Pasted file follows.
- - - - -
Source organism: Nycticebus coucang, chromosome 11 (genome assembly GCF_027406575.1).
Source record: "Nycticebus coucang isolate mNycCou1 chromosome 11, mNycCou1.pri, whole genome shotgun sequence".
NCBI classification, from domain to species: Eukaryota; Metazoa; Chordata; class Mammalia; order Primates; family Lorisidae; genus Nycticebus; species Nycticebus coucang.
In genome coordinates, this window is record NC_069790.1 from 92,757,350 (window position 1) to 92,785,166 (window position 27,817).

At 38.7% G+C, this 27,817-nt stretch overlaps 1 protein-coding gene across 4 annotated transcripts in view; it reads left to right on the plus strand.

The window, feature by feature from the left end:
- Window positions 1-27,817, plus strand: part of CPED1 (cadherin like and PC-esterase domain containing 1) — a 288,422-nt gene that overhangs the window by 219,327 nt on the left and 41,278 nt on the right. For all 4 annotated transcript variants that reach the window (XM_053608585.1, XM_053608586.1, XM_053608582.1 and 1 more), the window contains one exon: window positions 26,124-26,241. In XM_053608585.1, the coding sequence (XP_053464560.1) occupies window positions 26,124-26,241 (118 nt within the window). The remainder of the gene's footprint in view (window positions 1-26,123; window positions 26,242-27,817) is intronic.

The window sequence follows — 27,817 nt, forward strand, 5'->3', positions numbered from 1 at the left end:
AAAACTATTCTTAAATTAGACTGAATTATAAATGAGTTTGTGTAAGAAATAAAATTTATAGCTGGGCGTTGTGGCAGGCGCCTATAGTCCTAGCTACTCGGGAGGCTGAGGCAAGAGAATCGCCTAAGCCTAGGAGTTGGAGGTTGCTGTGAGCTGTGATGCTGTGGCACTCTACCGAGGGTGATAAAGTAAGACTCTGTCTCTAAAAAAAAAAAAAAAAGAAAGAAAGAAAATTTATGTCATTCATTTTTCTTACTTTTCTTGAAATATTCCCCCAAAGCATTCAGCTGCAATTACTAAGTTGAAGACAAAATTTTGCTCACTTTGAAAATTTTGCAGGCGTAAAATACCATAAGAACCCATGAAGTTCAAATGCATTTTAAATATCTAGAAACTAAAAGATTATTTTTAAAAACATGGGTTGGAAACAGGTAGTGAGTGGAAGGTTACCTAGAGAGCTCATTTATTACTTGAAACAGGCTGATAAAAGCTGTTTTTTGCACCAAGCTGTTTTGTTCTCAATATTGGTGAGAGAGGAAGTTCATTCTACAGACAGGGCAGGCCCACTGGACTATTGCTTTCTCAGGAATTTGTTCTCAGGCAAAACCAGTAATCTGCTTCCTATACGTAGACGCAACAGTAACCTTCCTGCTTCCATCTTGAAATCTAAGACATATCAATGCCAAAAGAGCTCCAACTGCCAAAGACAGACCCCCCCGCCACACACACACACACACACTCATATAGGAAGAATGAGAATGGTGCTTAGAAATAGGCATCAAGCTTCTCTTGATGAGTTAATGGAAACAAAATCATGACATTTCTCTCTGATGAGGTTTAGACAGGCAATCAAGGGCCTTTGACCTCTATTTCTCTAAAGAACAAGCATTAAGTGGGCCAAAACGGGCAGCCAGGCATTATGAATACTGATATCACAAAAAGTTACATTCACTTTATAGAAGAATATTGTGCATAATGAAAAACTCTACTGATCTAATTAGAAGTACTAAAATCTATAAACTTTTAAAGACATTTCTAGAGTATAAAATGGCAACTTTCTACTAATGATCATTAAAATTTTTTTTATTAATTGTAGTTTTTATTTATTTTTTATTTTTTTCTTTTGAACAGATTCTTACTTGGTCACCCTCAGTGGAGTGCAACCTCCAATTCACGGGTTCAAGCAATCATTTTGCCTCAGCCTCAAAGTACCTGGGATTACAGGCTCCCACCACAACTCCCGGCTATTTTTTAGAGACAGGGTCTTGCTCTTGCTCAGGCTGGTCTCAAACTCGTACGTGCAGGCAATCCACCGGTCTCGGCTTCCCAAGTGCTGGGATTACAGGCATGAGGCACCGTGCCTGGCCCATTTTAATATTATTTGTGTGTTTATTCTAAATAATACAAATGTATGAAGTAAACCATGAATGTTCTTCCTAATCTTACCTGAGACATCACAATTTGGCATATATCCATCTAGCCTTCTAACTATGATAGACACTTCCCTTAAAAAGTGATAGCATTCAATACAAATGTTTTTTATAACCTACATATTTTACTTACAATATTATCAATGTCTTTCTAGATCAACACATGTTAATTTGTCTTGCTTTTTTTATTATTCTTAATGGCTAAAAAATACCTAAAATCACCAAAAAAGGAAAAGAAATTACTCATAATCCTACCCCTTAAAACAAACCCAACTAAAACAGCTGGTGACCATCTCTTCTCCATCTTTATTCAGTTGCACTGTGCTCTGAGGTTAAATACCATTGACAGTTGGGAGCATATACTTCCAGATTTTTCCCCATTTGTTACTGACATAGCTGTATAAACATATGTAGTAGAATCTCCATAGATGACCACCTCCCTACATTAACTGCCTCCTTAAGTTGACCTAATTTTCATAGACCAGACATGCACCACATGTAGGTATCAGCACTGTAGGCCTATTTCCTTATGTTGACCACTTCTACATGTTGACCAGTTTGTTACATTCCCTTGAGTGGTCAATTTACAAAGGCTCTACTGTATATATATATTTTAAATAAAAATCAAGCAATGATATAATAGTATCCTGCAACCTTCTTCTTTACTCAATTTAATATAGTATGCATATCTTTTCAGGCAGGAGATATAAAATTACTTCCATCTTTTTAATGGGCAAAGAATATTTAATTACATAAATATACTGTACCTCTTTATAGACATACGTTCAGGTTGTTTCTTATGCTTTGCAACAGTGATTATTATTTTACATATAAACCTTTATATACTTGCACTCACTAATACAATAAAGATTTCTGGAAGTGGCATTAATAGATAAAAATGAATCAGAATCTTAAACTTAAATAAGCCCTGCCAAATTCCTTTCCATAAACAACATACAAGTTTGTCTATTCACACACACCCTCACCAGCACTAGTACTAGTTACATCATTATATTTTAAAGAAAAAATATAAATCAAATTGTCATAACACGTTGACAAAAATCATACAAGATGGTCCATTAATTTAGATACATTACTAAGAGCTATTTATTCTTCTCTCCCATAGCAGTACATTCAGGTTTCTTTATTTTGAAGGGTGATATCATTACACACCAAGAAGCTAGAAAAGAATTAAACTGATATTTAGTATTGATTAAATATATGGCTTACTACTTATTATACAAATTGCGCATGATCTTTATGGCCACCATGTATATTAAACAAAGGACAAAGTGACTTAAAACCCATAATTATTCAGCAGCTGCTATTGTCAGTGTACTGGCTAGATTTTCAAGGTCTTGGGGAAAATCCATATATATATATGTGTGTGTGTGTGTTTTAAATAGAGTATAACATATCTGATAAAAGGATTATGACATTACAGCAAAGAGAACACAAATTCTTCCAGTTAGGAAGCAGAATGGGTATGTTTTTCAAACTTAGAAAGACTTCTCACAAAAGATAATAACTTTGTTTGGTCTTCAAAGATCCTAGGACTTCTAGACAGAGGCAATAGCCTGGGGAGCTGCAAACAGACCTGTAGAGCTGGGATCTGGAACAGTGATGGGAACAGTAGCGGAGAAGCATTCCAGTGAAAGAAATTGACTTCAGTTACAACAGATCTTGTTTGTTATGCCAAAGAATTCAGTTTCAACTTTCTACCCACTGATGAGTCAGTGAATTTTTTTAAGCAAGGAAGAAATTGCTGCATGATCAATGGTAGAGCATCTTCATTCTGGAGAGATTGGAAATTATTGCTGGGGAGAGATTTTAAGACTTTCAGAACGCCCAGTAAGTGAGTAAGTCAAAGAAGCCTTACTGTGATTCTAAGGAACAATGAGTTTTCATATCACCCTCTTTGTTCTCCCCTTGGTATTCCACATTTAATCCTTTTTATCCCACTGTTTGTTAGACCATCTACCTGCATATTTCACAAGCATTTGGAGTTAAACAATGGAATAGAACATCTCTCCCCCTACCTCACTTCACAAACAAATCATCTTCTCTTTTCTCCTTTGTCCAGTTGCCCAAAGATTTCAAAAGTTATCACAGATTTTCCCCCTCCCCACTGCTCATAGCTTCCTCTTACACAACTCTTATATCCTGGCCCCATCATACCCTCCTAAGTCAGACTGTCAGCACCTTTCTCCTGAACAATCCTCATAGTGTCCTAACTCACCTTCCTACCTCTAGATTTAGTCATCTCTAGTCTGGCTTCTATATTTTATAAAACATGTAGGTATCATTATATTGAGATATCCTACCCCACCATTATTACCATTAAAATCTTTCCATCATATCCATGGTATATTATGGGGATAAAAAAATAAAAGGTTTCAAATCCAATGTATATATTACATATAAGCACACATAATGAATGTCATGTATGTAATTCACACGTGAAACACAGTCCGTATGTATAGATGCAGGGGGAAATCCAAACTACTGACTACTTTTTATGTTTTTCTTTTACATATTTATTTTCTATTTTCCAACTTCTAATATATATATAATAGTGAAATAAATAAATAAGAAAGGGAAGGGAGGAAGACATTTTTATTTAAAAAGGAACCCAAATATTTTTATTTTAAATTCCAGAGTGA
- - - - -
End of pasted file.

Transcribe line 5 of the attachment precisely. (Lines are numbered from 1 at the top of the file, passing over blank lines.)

At 38.7% G+C, this 27,817-nt stretch overlaps 1 protein-coding gene across 4 annotated transcripts in view; it reads left to right on the plus strand.